“The right of way is given, not taken.” My dad shared this saying with me some 25 years ago and I seem to remember him telling me this in the presence of my grandmother, who is an avid reader of this column. I found it so profound (or as profound as an eight-year-old can find something, anyway) that I presented it in my second grade show-and-tell session that week. My classmates found it less impressive. I’m sure someone with a new pack of Nickelodeon Gak stole the show.
Kurt, a regular Gridlock Guy reader, wrote me last week with a great list of suggestions for column topics and most had to do with the right of way rule on the Georgia roads. I am happy to oblige — and I welcome your suggestions any time, as well.
Arguably the most often application of right of way is in merging from a smaller road to a bigger highway. Merging incorrectly can create danger for cars both with and without the right of way. Here is what the 2018 Georgia Driver’s Manual states:
“When the roadway you are traveling on is merging into other traffic without stopping, adjust your speed and vehicle position to allow you to merge into the new lane safely.”
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As you may have known, the traffic on the faster highway has the right of way. But in the spirit of “the right of way is given,” this oncoming traffic has equal responsibility. “If traffic from another roadway is merging into the roadway you are traveling on, safely change lanes away from the merging traffic if possible. If it is not possible to change lanes away from the merging traffic, adjust your speed and vehicle position to safely allow the traffic to merge.”
Right of way also very much comes into play at intersections. Very simply, traffic with a green light has the right of way. But the driver’s manual is very clear that proceeding under green is not an automatic right, without a previous application of common sense. “At intersections with traffic control lights, wait until the intersection is clear of traffic or approaching traffic before entering. Do not proceed ‘just because’ you have the green light.”
Also remember that turning right on red is only okay after coming to a complete stop and oncoming traffic leaves a safe gap. Do not impede or slow that oncoming traffic. Red lights always yield to green. The same holds true for flashing yellow left turn signals. Those beacons only permit that maneuver after the predominant, oncoming traffic allows it.
Four-way stops may be one of the most egalitarian times in traffic, so the driver’s manual spells out right of way in detail. “At a four-way intersection where all drivers are faced with stop signs, all drivers must yield to pedestrians; otherwise the vehicles should proceed through the intersection in a ‘first to arrive, first to proceed order.’ If two vehicles reach the intersection at approximately the same time, yield to any vehicles on your right.”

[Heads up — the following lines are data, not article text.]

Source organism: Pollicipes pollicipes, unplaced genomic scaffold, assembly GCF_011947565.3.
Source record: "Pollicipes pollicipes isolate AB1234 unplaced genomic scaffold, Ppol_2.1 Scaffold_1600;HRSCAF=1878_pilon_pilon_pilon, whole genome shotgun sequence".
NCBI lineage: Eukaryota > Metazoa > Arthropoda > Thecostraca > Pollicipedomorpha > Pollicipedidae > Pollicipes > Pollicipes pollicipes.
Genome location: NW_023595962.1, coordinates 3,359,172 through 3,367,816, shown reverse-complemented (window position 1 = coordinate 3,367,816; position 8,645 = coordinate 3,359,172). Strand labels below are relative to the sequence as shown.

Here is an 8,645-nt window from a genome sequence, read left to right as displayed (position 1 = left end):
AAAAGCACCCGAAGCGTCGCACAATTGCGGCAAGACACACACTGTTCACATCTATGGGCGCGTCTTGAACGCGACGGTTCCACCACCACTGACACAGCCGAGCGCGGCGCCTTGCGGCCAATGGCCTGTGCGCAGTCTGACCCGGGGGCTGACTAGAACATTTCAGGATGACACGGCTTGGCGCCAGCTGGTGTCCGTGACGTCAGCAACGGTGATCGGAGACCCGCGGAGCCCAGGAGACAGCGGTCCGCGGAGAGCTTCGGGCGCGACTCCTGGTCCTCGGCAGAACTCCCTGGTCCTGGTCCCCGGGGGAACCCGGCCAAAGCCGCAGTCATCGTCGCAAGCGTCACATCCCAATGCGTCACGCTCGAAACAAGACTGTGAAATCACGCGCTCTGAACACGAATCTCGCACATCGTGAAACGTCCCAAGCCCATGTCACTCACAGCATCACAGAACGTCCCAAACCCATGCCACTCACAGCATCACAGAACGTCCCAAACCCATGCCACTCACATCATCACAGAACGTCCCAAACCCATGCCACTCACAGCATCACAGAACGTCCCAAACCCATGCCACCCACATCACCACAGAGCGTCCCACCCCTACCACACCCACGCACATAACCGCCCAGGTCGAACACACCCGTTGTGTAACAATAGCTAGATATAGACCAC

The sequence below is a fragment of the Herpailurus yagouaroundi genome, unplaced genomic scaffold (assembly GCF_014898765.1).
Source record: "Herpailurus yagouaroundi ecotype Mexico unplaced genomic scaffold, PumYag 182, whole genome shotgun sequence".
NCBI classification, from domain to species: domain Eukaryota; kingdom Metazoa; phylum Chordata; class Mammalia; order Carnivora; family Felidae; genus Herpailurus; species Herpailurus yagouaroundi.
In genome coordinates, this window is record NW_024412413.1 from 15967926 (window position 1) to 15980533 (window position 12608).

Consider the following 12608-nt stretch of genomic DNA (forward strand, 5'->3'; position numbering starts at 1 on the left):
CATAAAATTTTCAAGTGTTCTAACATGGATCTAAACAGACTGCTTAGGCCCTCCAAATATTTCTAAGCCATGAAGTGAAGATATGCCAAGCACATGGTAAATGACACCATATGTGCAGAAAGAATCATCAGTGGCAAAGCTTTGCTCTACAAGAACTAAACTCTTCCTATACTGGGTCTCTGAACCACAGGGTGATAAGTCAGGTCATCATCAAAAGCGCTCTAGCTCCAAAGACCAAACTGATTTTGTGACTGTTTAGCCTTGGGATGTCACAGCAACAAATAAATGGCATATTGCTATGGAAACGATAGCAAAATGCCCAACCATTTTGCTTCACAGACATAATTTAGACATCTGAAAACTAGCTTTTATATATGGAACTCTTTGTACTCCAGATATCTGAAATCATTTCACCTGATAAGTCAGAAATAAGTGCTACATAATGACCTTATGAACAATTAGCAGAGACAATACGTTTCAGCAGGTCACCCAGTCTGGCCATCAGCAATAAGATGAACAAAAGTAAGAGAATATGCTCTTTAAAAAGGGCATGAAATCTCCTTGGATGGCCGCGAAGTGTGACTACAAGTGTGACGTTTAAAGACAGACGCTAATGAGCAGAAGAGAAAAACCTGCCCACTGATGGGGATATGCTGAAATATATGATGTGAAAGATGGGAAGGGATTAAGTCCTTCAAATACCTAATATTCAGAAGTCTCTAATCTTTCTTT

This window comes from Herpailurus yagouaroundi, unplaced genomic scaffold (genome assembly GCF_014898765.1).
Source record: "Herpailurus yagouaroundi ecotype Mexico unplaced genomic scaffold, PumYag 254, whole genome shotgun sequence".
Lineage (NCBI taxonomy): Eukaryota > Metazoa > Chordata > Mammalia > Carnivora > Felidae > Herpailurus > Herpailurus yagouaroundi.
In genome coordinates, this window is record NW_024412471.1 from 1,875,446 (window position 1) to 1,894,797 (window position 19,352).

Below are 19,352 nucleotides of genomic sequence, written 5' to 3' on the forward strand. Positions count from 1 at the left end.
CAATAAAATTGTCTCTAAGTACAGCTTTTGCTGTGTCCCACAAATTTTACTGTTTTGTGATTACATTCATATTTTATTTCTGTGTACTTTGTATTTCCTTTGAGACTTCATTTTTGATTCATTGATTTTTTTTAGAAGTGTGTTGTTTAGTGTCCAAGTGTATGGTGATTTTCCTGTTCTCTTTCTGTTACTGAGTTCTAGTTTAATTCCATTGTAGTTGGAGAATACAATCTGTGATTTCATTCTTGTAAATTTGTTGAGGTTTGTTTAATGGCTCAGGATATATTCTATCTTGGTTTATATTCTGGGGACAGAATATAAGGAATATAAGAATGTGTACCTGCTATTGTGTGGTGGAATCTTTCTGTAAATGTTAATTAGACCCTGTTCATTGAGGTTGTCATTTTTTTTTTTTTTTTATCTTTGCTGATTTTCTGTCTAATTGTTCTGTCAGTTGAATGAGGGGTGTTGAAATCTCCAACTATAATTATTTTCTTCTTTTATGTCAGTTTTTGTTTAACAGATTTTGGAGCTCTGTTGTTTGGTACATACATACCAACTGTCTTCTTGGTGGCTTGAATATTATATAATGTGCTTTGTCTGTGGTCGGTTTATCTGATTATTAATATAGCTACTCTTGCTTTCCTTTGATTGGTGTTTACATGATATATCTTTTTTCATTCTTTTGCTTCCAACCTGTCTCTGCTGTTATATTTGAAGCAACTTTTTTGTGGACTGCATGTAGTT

And the manual urges absolute common sense. “If another driver tries to take your turn, even if you have the right-of-way, let the other driver proceed. It might prevent a traffic crash.” The right of way is given, not taken, yes.
Pedestrians always have the right of way. If they have the “walk” signal in a crosswalk, they get to walk, even if vehicles have a green turn signal in that direction. This is obviously for safety reasons. And if they are jaywalking, drivers are still required to slow down and be safe around them. Cars almost always win the battle against people on foot, if they connect. We need to drive with that truth in mind.
Illuminating one’s turn signal does show the intention to turn or change lanes, but it does not afford the right to do so. Drivers already in the right of way position must allow that to take place. The desire to do something does not create the right to it — imagine if society worked that way.
We discussed roundabouts two columns ago, and the right of way in those is very simple: whatever traffic is already in the traffic circle has the right of way. This very similar to the rules of merging onto highways.
The basic premise of the “right of way” is to settle traffic “tiebreakers” and make the roads safer. But the right of way is not an entitlement. Driving without entitlement might be the biggest salve to our overall traffic pain. If drivers practiced both yielding to and having the right of way correctly, the whole traffic ecosystem would flow much better. And we would feel better, too.
Doug Turnbull, the PM drive Skycopter anchor for Triple Team Traffic on News 95-5 FM and AM-750 WSB, is the Gridlock Guy. He also writes a traffic blog and hosts a podcast with Smilin’ Mark McKay on wsbradio.com. Contact him at Doug.Turnbull@coxinc.com.